The University of Indianapolis says a more than $1 million grant from the National Science Foundation will help address a shortage of STEM teachers in local, high-need high schools. The school says the grant will fund an intensive, one-year program for industry professionals looking to get into teaching. The Teach (STEM) program, which includes clinical residence and mentorship components, allows graduates to earn Master of Arts in Teaching degrees.
The $1.2 million grant comes from the National Science Foundation’s Robert Noyce Teacher Scholarship Program. UIndy President Robert Manuel says landing the funding "is another successful example of the collaborative and strategic efforts of the University of Indianapolis with area schools to respond to the work force development needs of our state."
The grant will help UIndy provide tuition assistance to 36 teacher candidates in exchange for committing to serve has high school STEM teachers after graduation. So far, the school says the Teach (STEM) program has graduated 70 teachers.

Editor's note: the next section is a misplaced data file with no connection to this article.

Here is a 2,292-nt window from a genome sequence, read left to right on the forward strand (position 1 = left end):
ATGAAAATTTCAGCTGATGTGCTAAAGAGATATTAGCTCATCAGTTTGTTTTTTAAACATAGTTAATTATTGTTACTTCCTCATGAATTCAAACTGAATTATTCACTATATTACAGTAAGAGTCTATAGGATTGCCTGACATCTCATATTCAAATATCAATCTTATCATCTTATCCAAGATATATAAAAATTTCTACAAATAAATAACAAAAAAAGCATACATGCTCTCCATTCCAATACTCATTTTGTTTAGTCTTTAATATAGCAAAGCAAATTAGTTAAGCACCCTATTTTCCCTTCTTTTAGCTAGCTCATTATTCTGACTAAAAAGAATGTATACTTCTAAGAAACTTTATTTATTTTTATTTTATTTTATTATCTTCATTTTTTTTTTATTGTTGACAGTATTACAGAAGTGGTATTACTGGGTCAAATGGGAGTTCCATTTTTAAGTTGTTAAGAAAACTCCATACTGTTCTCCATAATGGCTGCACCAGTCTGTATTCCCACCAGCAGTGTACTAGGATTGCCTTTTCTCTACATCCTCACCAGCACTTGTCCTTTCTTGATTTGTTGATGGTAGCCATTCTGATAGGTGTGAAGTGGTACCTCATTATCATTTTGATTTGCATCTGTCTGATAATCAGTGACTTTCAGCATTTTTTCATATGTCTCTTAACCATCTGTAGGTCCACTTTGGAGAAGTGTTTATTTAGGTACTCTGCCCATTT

UIndy says the clinical residency allows students to partner with an experienced teacher in a classroom throughout an entire school year while completing their graduate coursework. The school adds findings the Noyce Initiative will be used to strengthen teacher education programs and clinical residencies throughout the United States.
The program is the latest effort by the university to fill the STEM pipeline. Last month, UIndy launched the R.B. Annis School of Engineering, thanks to a $5 million gift from the R.B. Annis Educational Foundation. At the time, Manuel said the school’s curriculum would provide skills that will stay relevant in the industry for 20-30 years. He called the funding announcement "one of the big moments in history for us."